- Convert the policy. Most term policies have a conversion feature. If yours does, you can upgrade to a permanent policy, such as whole life or universal life — before a deadline. Though permanent policies are more expensive, they never expire. They also have an investment component, which suits those who want to use their life insurance for financial and estate planning.
- Let the policy lapse. If you don’t need coverage anymore, you can cancel the policy without penalty. Usually, no action is needed on your part.
Renewing your policy? Before signing the dotted line with your current company, it’s a good idea to shop around for the best life insurance rates.
Should I choose a longer or shorter policy?
It depends on your financial situation, family and the stage you’re at in your career. Your life insurance policy should cover your longest or most expensive financial obligation, or take you up until your retirement. If you die prematurely, your policy covers your debts and give your family the money they need to live.
You may not know where you’ll be 10, 15 or 20 years from now, but it’s easier to gauge your financial needs five years into the future. That’s why many policyholders ladder their life insurance and use a five-year policy to cover their short-term needs.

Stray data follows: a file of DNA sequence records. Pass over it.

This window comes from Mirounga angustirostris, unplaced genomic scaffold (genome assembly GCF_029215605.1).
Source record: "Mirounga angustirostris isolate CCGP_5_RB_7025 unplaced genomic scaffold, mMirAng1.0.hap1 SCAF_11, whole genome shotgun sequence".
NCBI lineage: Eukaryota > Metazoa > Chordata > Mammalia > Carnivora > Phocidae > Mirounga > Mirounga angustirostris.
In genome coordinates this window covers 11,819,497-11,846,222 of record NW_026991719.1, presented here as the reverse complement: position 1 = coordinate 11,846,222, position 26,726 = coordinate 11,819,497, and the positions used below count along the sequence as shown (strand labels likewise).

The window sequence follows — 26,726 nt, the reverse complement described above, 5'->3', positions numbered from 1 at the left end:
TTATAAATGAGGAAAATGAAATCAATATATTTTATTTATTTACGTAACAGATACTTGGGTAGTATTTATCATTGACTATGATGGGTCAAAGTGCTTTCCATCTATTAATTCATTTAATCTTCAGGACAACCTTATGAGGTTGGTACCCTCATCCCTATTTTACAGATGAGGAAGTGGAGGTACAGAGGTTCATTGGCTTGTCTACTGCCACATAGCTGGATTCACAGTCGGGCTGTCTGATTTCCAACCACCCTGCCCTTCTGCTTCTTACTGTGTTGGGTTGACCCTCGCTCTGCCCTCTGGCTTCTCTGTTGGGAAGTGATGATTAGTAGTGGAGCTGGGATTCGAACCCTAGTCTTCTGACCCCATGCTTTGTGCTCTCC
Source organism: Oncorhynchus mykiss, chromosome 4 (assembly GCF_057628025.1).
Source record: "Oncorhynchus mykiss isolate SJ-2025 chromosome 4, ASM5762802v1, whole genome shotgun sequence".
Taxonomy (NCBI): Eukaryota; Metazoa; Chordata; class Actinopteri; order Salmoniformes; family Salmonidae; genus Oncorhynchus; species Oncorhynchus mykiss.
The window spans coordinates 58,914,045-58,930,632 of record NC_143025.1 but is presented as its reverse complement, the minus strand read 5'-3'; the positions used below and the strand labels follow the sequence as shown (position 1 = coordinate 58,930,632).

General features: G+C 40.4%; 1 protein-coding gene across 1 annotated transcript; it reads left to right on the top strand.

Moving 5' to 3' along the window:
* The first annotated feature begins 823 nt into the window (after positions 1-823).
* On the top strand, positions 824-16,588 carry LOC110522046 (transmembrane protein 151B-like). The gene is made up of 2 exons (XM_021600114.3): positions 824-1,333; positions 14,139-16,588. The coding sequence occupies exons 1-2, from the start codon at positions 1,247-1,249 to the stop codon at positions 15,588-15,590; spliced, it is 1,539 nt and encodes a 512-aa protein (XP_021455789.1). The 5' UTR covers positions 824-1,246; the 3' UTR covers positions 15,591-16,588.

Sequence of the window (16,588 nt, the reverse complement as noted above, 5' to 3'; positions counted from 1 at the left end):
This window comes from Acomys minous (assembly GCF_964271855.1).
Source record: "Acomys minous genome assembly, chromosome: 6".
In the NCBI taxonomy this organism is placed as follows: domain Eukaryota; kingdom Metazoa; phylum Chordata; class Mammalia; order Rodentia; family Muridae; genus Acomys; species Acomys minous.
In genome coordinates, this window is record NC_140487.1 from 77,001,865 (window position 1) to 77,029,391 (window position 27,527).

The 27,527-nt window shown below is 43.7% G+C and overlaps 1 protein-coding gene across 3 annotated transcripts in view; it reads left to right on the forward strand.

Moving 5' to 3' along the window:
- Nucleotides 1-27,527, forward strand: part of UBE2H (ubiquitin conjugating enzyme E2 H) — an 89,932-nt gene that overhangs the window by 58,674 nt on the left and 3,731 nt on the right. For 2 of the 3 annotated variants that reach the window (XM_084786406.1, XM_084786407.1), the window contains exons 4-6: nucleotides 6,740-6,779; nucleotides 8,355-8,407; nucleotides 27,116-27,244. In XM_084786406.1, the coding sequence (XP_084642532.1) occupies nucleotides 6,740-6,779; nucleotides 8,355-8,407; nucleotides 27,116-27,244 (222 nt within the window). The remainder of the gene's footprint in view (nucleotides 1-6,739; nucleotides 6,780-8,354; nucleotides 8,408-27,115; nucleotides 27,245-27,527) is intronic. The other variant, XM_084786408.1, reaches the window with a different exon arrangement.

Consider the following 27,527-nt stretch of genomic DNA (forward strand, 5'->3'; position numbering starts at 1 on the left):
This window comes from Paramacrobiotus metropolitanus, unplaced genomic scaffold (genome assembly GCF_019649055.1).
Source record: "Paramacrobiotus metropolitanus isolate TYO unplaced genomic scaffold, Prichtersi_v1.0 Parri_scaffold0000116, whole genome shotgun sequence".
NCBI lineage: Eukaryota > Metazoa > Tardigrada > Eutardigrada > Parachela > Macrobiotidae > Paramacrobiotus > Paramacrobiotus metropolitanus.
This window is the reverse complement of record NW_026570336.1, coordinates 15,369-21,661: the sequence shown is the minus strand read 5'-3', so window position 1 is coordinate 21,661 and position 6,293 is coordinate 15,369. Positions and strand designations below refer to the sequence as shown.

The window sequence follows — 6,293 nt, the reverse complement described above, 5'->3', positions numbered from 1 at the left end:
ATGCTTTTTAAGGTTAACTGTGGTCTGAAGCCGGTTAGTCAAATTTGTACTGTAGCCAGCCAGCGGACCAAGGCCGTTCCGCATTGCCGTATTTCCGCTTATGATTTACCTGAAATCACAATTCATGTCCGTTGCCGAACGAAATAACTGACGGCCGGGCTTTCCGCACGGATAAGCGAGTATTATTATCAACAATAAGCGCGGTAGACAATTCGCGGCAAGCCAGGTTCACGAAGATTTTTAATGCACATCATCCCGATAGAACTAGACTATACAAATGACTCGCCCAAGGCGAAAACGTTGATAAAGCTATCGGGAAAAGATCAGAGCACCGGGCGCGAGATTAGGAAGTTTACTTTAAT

One case where you might need a shorter policy
You might want to take out an annual renewable term policy if you need life insurance as part of a divorce decree or if you’re temporarily doing a dangerous job, such as mining. The policy can remain in force for as long as you’re dealing with a higher risk of death.
One case where you might need a longer policy
If you have a 10-year mortgage, you should purchase a decade’s worth of coverage. Unfortunately, your debt doesn’t die with you, so your family will be responsible for those repayments should you pass.
If you have people relying on your income, a term policy is an affordable way to protect your family. While five-year policies aren’t readily available, they make sense for those who have short-term financial obligations. They’re also popular among seniors edging closer to retirement and business owners who are trying to secure loans and key employee insurance.
Check out our guide to life insurance to compare providers and find the policy that best meets your needs.